The house on Maple Street (#32117V7)

by Pryor, Bonnie; illustrated by Peck, Beth

Best of Titlewave

5 reviews & awards | 1 full-text review

FollettBound Sewn HarperCollins, c1987, p1992
Price: USD 13.41
Description: 32 unnumbered pages : color illustrations ; 26 cm
Dewey: -E-; Int Lvl: K-3; Rd Lvl: 3.5
AR 3.8 LG .5 6368EN; RC 3.5 2; LEX AD650L


 


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Overview
From Follett

During the course of three hundred years, many people have passed by or lived on the spot now occupied by a house numbered 107 Maple Street.


Product Details
  • Publisher: HarperCollins
  • Publication Date: September 18, 1992
  • Format: FollettBound Sewn
  • Edition: 1st pbk. ed.
  • Dewey: -E-
  • Classifications: Fiction, Easy
  • Description: 32 unnumbered pages : color illustrations ; 26 cm
  • Tracings: Peck, Beth, illustrator.
  • ISBN-10: 0-7587-4533-8 (originally 0-688-12031-8)
  • ISBN-13: 978-0-7587-4533-0 (originally 978-0-688-12031-3)
  • Follett Number: 32117V7
  • Catalog Number: 0688120318
  • Interest Level: K-3
  • Reading Level: 3.5
  • ATOS Book Level: 3.8
  • AR Interest Level: LG
  • AR Points: .5
  • AR Quiz: 6368EN
  • Reading Counts Level: 3.5
  • Reading Counts Points: 2
  • Lexile: AD650L

Reviews & Awards
  • Book Links, 09/01/96
  • Child Study Children's Book Committee, 1995
  • Elementary School Library Collection, 06/01/00
  • L.A. Recommended Foreign Language, 02/01/99
  • The Science Teacher (NSTA)

Full-Text Reviews
Kirkus Reviews (1987)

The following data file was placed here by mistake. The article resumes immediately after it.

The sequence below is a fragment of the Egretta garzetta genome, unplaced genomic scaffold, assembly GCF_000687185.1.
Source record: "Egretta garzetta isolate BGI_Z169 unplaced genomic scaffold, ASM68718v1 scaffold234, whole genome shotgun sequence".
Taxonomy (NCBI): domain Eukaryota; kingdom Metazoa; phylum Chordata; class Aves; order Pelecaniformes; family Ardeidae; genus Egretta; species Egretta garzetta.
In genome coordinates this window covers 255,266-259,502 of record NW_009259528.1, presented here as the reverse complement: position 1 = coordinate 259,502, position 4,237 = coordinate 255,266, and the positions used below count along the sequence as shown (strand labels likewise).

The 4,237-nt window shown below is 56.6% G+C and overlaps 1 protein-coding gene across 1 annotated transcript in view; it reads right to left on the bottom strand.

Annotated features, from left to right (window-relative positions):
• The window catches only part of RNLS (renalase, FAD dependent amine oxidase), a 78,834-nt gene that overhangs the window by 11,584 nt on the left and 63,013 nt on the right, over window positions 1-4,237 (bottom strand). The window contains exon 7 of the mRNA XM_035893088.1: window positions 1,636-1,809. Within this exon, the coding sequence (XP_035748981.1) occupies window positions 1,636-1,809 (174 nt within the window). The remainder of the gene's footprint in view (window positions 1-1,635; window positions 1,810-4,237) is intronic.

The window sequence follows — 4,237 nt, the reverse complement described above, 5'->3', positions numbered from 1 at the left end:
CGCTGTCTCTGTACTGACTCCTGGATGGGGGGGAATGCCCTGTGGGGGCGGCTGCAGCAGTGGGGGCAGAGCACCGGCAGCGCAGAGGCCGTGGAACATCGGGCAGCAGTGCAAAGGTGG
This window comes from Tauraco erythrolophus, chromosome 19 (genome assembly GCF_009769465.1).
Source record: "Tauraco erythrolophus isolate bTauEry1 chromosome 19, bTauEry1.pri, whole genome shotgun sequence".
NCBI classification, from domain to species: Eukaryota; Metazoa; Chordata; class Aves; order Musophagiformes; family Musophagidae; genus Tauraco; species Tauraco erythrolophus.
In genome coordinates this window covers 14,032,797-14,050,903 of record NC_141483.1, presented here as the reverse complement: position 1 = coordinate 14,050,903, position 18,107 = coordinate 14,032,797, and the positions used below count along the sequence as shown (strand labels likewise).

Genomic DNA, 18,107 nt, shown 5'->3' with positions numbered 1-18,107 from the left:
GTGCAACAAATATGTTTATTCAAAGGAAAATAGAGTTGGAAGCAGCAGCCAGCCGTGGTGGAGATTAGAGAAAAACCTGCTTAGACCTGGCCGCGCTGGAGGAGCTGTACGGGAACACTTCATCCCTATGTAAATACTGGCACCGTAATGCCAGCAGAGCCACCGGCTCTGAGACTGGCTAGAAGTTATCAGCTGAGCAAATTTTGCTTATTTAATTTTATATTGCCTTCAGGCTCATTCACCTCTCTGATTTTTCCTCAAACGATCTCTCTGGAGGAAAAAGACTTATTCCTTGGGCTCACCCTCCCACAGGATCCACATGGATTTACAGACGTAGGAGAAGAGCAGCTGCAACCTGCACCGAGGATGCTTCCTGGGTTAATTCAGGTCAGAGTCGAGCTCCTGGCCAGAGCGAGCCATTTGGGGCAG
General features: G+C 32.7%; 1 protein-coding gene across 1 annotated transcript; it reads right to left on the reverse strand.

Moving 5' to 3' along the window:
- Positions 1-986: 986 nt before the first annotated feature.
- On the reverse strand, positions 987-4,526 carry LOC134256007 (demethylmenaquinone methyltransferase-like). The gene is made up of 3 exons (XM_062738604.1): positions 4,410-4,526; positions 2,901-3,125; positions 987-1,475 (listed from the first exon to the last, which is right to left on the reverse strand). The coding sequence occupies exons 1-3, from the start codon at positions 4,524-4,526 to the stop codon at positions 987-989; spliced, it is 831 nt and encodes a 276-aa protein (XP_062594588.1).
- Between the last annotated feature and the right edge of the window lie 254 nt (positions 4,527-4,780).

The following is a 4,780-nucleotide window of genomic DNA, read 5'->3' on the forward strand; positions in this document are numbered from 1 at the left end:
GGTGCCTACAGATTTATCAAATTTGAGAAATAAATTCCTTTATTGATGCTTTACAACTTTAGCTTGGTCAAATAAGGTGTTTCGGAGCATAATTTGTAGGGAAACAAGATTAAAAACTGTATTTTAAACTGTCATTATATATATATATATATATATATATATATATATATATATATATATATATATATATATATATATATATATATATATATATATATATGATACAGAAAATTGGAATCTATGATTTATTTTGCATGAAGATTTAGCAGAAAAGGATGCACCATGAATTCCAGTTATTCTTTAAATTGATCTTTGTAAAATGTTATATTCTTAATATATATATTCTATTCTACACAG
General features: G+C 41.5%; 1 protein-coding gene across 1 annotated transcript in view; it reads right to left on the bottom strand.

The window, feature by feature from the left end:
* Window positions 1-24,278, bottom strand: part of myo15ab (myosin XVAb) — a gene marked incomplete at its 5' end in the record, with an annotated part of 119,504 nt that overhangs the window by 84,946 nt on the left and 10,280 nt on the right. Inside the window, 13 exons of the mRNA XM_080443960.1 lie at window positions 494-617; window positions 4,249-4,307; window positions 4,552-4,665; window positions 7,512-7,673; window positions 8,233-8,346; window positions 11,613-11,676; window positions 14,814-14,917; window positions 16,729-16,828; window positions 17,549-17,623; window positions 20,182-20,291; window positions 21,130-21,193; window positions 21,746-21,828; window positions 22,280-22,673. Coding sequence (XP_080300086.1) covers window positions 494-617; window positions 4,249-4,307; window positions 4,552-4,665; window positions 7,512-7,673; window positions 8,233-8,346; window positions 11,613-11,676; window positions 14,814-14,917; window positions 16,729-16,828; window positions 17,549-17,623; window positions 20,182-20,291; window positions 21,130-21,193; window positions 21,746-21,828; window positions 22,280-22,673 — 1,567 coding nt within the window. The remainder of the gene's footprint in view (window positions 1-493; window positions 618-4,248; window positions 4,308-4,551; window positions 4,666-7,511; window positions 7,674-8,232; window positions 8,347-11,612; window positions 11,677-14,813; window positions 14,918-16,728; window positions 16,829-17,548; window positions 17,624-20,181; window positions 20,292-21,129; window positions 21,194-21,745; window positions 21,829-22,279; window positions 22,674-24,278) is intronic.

Who lived here in times past? Taking the site of what might be her own house in Ohio, Pryor imagines a 300-year succession of animals, Native Americans, white settlers and more recent inhabitants. A forest fire clears the way for buffalo; later, an arrowhead lost by one child is found by another, nested in a doll's teacup, and lost again to await a 20th-century child's discovery. Despite the title, this is more the history of a location than of a house, since the first house is replaced by a larger one, which in turn crumbles and is torn down; the present brick house seems to be only 40 years old, although no dates are given, and the reader, or helpful adult, will have to rely on pictorial clues and knowledge of history to place events appropriately. The richly hued, realistic illustrations contribute ample period detail to this picture book; vigorous and well-designed, they give a good sense of the sequence of history. The bits of story--the little gift who comes back to visit as a great-aunt, the modern children who wonder about the arrowhead--are authentic enough, but nothing organizes the whole into the kind of dynamic pattern that distinguished Button's The Little House. Still, an at tractive summary of change in the American past.

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